• If your disk partition runs out of space, you're out of luck - unless you want to reconfigure your partitions and reinstall your operating system(s).

Virtual Machines

NOTE - you still have to abide by the software licensing rules when using virtual machines. For example, if your Windows 7 software is licensed for one machine, the virtual machine setup for Windows 7 counts as one machine.
There are numerous software packages that will allow you to set up a virtual machine, which is a software "emulation" of a computer that runs exactly like a physical computer with the operating system running on it. Since IT departments are expected to do more with less because of budget restrictions and requirements to reduce the company's carbon footprint, virtualization is fast becoming a popular solution.

The selling point of virtual machines is convenience. If you are running one operating system but you need instant access to multiple operating systems, you can easily do this with a virtual machine without having to reboot your main machine. If you no longer need to use a particular operating system, all you need to do is delete the virtual machine rather than having to reconfigure your disk partitions and reinstall software.

Another selling point of virtual machines is you can set up a virtual "network" (for a lack of a better term) instead of running multiple machines. For example, if you are studying for your Windows certifications, you can set up one virtual machine to be the Windows server, and you can set up another virtual machine to be the Windows client that logs in to the server's domain.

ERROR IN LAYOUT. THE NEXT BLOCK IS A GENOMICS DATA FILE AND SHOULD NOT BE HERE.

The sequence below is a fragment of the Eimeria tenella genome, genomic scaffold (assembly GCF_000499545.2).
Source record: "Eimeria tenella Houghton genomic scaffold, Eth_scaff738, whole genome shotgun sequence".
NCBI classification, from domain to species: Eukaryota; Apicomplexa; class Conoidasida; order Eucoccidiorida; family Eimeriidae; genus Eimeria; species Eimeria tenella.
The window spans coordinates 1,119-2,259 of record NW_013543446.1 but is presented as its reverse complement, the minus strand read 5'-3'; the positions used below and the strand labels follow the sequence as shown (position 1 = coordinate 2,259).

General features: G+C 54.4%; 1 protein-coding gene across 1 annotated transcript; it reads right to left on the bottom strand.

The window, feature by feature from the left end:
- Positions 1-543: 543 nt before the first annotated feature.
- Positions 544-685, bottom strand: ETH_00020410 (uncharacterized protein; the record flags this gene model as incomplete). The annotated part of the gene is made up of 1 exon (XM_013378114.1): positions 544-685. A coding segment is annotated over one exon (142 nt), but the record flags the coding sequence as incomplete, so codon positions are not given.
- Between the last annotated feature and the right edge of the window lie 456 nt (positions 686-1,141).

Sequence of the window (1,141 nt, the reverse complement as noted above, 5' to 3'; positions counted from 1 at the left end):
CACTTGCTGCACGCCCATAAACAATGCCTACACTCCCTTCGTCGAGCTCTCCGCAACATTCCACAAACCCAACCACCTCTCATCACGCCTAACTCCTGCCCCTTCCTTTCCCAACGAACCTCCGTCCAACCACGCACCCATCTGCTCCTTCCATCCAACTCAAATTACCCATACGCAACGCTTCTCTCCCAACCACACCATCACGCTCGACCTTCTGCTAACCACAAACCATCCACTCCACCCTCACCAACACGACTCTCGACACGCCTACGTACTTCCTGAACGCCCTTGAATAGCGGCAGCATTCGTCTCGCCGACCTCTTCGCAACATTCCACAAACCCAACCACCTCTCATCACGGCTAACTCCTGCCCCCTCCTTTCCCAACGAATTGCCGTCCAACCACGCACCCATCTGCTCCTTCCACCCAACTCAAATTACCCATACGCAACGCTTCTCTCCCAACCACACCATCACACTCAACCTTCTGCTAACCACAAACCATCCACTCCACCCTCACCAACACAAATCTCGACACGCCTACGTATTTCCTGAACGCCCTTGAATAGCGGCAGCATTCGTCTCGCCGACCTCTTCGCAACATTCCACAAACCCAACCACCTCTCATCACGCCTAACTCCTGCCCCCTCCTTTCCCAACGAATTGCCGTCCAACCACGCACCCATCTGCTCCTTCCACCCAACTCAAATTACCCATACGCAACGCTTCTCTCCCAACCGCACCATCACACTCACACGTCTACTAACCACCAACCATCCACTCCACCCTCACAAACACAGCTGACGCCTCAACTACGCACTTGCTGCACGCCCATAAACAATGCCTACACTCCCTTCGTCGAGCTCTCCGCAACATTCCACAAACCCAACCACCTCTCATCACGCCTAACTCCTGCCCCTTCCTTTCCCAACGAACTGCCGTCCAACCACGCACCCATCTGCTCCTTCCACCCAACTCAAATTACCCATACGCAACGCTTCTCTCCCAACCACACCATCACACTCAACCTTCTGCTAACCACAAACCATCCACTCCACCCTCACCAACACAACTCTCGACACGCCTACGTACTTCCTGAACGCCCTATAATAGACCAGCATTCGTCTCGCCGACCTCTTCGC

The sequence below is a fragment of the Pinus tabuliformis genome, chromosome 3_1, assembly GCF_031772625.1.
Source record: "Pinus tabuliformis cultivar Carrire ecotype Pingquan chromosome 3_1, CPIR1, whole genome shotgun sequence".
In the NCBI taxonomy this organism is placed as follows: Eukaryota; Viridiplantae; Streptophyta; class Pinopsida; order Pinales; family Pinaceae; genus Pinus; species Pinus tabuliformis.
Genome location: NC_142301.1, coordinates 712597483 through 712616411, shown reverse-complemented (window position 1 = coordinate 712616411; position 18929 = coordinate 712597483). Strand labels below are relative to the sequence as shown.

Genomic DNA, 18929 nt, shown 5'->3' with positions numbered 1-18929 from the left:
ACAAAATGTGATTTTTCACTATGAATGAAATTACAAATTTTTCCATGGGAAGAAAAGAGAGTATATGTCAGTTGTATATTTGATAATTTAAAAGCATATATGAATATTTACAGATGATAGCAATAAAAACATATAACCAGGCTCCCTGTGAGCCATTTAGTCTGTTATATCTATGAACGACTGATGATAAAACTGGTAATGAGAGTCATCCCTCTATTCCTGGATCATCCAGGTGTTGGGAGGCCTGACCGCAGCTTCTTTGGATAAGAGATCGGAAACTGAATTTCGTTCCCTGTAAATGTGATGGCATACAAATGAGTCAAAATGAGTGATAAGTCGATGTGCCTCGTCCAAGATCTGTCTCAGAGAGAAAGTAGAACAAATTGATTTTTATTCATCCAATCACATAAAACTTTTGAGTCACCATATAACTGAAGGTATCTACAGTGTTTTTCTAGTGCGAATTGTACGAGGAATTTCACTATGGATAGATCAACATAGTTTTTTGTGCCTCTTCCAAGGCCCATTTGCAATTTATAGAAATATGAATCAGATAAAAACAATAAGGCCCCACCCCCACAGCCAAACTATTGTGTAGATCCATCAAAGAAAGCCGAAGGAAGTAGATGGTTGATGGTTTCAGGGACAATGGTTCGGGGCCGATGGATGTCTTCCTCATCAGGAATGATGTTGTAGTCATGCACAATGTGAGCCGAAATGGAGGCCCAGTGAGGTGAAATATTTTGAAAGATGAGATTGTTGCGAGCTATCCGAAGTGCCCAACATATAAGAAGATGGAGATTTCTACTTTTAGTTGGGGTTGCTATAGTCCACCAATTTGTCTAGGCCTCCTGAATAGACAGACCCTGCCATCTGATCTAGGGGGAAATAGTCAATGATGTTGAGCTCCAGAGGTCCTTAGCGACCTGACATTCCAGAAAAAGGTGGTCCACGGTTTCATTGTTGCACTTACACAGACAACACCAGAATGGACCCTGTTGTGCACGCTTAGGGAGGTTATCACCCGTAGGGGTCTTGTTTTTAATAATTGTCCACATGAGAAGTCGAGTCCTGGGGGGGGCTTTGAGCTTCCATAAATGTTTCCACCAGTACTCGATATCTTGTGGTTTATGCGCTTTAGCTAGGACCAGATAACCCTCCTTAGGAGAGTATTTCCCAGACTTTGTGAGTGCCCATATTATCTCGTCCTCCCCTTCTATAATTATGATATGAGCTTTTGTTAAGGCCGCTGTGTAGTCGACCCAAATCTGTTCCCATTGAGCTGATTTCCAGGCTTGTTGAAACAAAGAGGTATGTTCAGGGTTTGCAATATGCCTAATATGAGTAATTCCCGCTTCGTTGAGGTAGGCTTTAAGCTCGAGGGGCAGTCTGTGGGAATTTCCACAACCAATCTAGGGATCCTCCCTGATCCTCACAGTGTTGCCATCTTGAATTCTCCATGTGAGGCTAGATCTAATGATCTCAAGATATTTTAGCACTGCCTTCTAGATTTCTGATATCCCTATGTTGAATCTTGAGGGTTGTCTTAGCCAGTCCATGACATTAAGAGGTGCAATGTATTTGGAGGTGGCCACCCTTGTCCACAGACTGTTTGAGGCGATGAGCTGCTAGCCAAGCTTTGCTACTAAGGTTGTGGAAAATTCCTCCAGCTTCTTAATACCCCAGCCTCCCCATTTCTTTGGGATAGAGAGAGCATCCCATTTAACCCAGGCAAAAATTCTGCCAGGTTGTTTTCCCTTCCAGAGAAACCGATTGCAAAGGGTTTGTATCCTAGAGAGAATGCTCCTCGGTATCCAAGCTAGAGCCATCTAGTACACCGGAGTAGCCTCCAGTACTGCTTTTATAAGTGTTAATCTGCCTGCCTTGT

There are a few downsides of virtual machines.

  • Because the virtual machines are sharing the resources with the main operating system, performance is not as good as running a dual-boot or standalone machine running the same operating system.

  • You may lose access to peripherals depending on the virtual machine software that you use. From my experience, I haven't had problems with VMWare or Parallels, but I've read about some instances of issues with the virtual machine software recognizing USB ports.

Dual-boot or virtual machine?

The decision to dual-boot or set up a virtual machine depends on the situation. Personally, I prefer using virtual machines over setting up dual-booting because of the line of work that I do. On my Mac OSX Snow Leopard machine using Parallels Desktop, I have the following virtual machines: Windows Server 2003 running SharePoint Server and SQL Server 2005, Windows Server 2008 R2, Windows XP, and Ubuntu 9. When I'm done with an operating system, I can just delete the virtual machine with ease. I also have the virtual machines so I can set up a "mini-domain" between the Windows XP machine and the Windows Server 2003 machine.